Emerging from the Great Recession: How Ann Arbor area companies bounced back
Melanie Maxwell | AnnArbor.com
By: Lizzy Alfs and Ben Freed
Editors Note: Follow AnnArbor.com throughout this week for "Survival Strategies" profiles of recession-beating companies in the Ann Arbor area.
Slim down or double down? Invest and innovate or hunker down and liquidate? When the economy started to plummet in 2007, Ann Arbor area companies responded with a variety of strategies that helped the region bounce back more quickly than most in the state.
Not every local company survived the downturn, but six years down the road, Washtenaw County has more jobs than ever before and the companies that made prudent decisions in the face of the crises are reaping benefits.
Melanie Maxwell | AnnArbor.com
“It has been a building game,” said Steve Sarns, vice president of sales and marketing for exercise equipment manufacturer NuStep.
“Our sales can tend to look like the stock market. It takes a long time to get back to where it was after a big drop.”
NuStep — which designs and manufactures devices that allow those with low mobility to exercise more easily — saw its big drop in business in mid-2007, when sales decreased by 50 percent in one month.
“But, just like the stock market, we’ve recovered It took us a few years to get there, but in late 2011, we made it back to where we were in 2007 and now we’re continuing to build,” Sarns said.
For some Washtenaw County-based companies, the economic downturn dealt a blow too harsh to survive. As part of its 2011 liquidation, book chain giant Borders Group Inc. shuttered its Ann Arbor headquarters and laid off hundreds of workers. Meanwhile, owners of some independent stores in the region, such as Tree Town Toys, Rider’s Hobby and This & That candy store, cited economic factors in their decisions to close. Nationally, many chains downsized, while some - like Circuit City - closed, leaving thousands unemployed.
But like NuStep, many Ann Arbor area companies are rebounding after the region experienced four consecutive years of job losses, growing unemployment rates and stagnation in the real estate market.
According to an economic forecast conducted by University of Michigan economists, Washtenaw County employment levels are at an all-time high, surpassing its previous peak level of employment from 2002. Fueled by job gains across most major sectors, the forecast predicts the region will add 12,961 new jobs from 2013 to 2015.
“It’s sort of remarkable how quickly we have turned around,” U-M economist Donald Grimes told AnnArbor.com in March. “I don’t think we would have expected that three years ago.”
While individual companies took different approaches to challenges presented by the economic downturn, Ann Arbor SPARK CEO Paul Krutko said that many businesses were able to deal with the recession more easily thanks to forward-thinking economic development in the area that began more than 10 years ago.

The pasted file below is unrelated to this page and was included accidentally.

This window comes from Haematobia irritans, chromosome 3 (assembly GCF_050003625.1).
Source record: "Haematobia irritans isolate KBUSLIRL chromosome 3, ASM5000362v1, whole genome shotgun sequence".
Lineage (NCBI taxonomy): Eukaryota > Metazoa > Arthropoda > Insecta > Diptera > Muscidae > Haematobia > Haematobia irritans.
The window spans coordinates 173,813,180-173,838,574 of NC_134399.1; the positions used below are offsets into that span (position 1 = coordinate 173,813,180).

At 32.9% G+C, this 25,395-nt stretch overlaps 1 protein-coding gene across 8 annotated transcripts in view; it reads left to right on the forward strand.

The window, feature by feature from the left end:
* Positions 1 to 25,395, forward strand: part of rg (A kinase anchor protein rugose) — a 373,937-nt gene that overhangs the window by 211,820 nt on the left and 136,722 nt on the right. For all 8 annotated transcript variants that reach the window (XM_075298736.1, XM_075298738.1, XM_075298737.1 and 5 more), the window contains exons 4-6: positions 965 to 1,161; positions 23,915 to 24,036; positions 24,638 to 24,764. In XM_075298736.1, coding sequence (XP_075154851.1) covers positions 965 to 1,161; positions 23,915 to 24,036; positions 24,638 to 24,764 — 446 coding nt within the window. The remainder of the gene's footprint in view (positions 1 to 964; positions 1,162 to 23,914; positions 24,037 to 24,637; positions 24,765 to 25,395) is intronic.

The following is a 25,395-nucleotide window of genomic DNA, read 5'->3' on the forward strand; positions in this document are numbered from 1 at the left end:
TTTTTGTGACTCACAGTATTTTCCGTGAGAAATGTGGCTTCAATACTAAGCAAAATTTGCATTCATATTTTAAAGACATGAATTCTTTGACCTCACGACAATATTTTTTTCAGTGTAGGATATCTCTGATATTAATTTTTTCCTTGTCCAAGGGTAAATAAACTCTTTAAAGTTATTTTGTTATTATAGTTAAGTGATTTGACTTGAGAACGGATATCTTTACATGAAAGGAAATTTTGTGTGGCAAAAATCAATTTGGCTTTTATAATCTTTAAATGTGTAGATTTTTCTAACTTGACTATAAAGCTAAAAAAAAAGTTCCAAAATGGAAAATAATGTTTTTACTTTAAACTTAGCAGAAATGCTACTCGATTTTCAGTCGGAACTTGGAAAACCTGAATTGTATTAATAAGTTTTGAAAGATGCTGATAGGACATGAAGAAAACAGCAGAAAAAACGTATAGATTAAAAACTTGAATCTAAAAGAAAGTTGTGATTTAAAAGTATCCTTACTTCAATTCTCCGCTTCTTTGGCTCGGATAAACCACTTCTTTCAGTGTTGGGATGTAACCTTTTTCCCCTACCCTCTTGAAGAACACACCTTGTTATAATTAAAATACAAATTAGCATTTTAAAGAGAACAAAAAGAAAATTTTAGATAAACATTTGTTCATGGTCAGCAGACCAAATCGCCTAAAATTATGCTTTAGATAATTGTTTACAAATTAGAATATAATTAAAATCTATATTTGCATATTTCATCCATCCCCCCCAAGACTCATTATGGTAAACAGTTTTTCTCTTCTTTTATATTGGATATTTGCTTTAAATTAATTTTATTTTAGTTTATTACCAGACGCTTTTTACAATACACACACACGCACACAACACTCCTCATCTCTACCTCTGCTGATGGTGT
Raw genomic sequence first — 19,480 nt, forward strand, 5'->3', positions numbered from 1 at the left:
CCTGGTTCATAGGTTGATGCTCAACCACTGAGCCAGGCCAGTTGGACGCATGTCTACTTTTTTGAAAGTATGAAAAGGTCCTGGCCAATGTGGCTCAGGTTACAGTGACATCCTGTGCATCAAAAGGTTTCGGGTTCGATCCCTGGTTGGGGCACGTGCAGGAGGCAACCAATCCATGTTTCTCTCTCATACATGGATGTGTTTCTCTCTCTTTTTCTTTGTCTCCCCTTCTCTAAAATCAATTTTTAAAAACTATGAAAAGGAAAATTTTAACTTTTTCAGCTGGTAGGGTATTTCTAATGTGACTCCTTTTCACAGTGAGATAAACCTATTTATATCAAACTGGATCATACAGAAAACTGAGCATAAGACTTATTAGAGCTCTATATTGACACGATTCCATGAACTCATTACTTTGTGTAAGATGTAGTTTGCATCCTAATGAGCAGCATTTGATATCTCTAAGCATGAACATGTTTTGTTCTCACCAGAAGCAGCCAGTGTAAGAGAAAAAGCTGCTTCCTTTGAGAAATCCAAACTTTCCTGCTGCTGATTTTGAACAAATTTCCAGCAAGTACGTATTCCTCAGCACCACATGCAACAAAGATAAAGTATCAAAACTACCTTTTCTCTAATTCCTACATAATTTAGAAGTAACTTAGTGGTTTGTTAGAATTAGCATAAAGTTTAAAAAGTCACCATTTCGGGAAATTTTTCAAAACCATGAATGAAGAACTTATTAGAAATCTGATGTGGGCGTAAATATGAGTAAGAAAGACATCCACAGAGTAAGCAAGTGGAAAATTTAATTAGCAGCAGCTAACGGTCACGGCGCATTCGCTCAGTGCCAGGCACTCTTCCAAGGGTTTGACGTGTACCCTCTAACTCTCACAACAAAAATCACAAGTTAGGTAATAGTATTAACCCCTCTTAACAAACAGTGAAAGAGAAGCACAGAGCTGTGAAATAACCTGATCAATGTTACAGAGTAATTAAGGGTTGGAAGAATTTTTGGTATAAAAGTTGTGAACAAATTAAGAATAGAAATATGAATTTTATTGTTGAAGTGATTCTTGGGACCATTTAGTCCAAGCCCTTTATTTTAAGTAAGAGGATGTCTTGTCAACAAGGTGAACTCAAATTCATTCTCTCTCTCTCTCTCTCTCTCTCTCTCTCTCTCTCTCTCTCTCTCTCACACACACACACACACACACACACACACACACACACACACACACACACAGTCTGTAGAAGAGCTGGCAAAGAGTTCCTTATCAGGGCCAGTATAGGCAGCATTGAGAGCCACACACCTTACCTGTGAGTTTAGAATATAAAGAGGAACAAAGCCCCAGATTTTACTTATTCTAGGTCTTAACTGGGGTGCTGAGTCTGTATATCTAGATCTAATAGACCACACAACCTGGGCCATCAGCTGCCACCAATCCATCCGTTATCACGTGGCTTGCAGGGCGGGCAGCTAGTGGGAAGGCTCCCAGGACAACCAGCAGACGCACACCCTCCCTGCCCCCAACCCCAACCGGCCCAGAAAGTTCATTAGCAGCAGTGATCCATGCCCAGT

“The weathering of the recession here had more to do with the structure of the Ann Arbor and Washtenaw County economy than what individual companies did,” he said.
Krutko said that the diversity of the local economy and the focus on providing goods and services to customers outside the region meant that even during difficult times, new capital was constantly making its way into the area. The rising tide of export-driven industry helped to raise ships in the local service sector that was harder-hit in other areas of the state and the country.
Art Trapp, executive director of the Saline Area Chamber of Commerce, said the improving economic climate is also helping to attract new businesses into Saline and smaller outlying communities in Washtenaw County.
While the region’s overall economic health may have softened the hardest blows of the recession, many local businesses were still forced to adapt and make significant changes. Some of the most forward-thinking local businesses have found that decisions they made during the depths of the crisis have positioned them to grow at an ever-increasing pace as the local, state and national economies continue to recover.
Efficiency is the name of the game
For Ann Arbor real estate firm Charles Reinhart Company, the steep real estate market decline forced a reduction in expenses.
“2007 to 2009 were years of great cost cutting for us, but we tried very hard to project a steadiness in the marketplace,” said Reinhart president Dave Lutton.
“Our sales declined 25 percent and our average sale price dropped by 27 percent. Over a three-year period, we couldn’t cut expenses fast enough or deep enough to get ahead of the revenue loss.”
Countywide, home values started falling in 2006, punctured by the loss of Pfizer in 2007. According to the Ann Arbor Area Board of Realtors, the average home sale price fell from $266,600 in 2005 to $182,287 in 2009.